First, it was encouraging to hear Mohler spend a lot of time emphasizing that working for justice is essential to fulfillment of the Great Commission. Throughout the night he repeated his concern that a lot of Churches are REALLY bad at making disciples who actually do the things Jesus told us to do. As the president of one of the largest seminaries in the world, it will be interesting to see if he is able to train a generation of pastors who will do things differently. My concern is that he is missing the connection between his theology and the failure of Christians to actually do justice.

Halloween and Jesus: A Reconciliation in the Dark

One of my most vivid childhood memories of Halloween 1977, the year my family moved to a new town in Connecticut right after the school year had begun. I don't recall what my costume was, but I do remember going door-to-door with my father, meeting new neighbors and collecting a heavy bag of candy, as the suburban warren of Cape Cods and manicured lawns morphed into an other-worldly fairyland.

I was 7 years old and the new kid on the block, so when the cover of darkness fell at sunset, I hadn't a clue where I was. As my father deftly navigated our way home in the crisp autumn night, it felt like he had performed a magic trick. When the morning came, I couldn't believe that our adventure the night before had been on these same streets. To my young imagination (and heart) it felt as if we had been walking through Narnia or Rivendell rather than a sleepy New England suburb.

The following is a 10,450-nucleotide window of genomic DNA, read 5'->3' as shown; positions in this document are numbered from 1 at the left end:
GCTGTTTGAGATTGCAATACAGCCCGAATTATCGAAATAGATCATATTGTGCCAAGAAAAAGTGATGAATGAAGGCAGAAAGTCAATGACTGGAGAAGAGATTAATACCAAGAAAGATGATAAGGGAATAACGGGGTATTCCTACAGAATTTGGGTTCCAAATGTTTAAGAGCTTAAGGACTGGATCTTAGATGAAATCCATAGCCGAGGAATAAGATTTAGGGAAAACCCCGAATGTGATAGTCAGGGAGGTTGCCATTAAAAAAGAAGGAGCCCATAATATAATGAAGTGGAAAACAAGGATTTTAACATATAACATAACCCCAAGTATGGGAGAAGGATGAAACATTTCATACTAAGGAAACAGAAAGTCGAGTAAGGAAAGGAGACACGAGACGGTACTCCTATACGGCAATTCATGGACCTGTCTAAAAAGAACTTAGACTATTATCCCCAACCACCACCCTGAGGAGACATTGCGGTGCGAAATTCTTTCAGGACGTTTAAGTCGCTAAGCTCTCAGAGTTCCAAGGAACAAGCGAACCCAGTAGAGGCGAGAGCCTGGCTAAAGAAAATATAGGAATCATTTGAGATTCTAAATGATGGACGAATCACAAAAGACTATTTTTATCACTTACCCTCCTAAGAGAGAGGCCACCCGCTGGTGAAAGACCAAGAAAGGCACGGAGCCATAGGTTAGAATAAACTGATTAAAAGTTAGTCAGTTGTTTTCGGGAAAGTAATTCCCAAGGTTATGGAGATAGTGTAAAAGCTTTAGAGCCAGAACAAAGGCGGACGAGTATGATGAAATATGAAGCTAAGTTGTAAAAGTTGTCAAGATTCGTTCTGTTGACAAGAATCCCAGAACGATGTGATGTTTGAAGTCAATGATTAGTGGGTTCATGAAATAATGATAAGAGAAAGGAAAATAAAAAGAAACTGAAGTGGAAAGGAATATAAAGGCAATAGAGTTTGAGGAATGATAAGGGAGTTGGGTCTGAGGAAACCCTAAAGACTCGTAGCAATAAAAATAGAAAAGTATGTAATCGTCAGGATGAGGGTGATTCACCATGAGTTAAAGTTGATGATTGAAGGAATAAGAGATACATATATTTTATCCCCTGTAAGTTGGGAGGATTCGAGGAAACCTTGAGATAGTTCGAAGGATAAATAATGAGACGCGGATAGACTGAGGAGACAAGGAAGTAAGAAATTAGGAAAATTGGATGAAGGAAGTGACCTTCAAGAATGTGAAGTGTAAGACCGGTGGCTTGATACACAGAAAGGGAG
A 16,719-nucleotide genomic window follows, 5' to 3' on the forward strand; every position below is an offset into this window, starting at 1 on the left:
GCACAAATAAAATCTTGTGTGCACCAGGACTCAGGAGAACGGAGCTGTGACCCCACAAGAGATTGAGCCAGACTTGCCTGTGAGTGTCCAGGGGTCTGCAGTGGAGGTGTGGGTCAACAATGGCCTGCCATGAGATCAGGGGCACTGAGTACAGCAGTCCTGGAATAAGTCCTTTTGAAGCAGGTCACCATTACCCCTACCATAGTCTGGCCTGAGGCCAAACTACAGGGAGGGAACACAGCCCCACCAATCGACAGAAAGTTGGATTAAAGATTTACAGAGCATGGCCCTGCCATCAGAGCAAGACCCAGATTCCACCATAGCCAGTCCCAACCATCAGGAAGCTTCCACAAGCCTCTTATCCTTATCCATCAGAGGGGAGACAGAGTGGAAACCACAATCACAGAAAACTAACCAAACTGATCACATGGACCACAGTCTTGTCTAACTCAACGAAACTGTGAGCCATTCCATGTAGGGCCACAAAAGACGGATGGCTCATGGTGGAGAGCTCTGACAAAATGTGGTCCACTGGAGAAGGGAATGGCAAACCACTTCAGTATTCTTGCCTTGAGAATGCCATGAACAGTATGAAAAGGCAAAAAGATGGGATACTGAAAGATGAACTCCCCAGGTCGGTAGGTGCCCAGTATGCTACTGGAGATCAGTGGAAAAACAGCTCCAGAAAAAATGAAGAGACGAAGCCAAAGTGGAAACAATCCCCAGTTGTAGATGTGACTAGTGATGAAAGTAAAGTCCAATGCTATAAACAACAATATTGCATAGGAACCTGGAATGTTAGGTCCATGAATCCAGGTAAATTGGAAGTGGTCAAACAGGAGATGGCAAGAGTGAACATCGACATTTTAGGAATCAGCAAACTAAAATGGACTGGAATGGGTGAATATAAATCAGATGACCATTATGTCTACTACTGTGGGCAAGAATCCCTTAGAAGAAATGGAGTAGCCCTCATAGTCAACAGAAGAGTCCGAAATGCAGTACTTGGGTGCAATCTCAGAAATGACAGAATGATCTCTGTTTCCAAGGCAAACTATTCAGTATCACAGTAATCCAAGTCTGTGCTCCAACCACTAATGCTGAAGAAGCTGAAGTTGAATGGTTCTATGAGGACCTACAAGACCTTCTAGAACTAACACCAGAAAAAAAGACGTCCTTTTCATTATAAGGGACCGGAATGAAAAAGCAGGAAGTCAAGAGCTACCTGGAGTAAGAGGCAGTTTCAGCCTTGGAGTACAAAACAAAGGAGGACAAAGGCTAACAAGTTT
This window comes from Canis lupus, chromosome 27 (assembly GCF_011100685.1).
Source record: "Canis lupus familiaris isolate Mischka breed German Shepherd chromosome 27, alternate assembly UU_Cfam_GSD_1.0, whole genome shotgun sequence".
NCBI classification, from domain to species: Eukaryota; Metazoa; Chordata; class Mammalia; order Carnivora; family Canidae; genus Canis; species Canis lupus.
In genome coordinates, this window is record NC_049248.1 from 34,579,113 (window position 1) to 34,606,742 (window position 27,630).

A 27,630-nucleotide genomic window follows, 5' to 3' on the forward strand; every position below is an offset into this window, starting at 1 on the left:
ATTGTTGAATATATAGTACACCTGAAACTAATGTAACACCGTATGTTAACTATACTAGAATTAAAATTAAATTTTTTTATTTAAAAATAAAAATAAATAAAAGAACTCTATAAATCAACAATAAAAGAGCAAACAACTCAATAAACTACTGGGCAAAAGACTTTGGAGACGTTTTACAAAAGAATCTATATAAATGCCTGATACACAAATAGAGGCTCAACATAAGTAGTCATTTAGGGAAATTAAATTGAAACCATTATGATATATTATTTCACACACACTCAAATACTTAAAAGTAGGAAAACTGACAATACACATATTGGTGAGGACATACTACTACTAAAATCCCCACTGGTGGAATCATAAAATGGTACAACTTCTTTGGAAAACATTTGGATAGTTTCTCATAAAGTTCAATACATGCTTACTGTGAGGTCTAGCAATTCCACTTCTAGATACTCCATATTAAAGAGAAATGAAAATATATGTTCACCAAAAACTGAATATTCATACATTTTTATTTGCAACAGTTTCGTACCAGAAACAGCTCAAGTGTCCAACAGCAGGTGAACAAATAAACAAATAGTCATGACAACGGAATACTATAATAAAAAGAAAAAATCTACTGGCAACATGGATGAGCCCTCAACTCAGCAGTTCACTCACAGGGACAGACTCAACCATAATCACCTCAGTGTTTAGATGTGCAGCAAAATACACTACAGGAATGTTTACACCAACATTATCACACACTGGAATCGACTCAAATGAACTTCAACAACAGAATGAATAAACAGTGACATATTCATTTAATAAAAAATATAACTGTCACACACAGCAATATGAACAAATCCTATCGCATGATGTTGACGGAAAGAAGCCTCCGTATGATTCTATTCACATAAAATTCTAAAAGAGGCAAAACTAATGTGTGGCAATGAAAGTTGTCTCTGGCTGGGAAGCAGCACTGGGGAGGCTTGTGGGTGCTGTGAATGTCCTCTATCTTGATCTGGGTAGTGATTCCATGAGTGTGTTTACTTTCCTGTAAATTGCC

A few years after that, my family stopped celebrating Halloween. We had become born-again Christians and our Southern Baptist church frowned on the practice. Halloween, I was taught, was an occult holiday (or maybe even Satanic!) and good Christians should have nothing to do with it.

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Of Traffic and Tee Times: The Grace of Unexpected Community

It took us a solid hour to travel six miles down New York Avenue, then another thirty minutes to get through the 3rd Street tunnel. The children were thirsty. More than once I considered turning around and heading home, though by that point it would have taken just as long to get home as to get where we were going.